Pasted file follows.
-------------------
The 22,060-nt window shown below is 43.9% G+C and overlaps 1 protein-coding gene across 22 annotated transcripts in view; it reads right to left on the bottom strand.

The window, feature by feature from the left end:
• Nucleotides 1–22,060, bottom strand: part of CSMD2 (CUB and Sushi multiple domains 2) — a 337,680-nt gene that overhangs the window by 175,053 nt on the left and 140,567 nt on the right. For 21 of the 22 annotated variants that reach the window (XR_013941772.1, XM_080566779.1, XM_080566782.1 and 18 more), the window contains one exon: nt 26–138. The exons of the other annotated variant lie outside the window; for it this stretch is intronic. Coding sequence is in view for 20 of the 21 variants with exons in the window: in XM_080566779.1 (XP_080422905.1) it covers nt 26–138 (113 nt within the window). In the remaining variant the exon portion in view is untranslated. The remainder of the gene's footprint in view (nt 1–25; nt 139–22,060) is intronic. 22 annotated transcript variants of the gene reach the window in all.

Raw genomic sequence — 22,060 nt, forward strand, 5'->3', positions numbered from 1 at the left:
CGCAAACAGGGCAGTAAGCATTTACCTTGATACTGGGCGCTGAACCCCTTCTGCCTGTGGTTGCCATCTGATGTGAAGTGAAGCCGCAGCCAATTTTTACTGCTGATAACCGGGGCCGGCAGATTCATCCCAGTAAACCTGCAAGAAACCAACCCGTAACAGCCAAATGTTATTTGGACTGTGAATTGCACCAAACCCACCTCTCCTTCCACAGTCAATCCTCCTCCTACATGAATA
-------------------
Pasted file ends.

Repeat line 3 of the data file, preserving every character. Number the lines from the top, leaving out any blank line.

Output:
• Nucleotides 1–22,060, bottom strand: part of CSMD2 (CUB and Sushi multiple domains 2) — a 337,680-nt gene that overhangs the window by 175,053 nt on the left and 140,567 nt on the right. For 21 of the 22 annotated variants that reach the window (XR_013941772.1, XM_080566779.1, XM_080566782.1 and 18 more), the window contains one exon: nt 26–138. The exons of the other annotated variant lie outside the window; for it this stretch is intronic. Coding sequence is in view for 20 of the 21 variants with exons in the window: in XM_080566779.1 (XP_080422905.1) it covers nt 26–138 (113 nt within the window). In the remaining variant the exon portion in view is untranslated. The remainder of the gene's footprint in view (nt 1–25; nt 139–22,060) is intronic. 22 annotated transcript variants of the gene reach the window in all.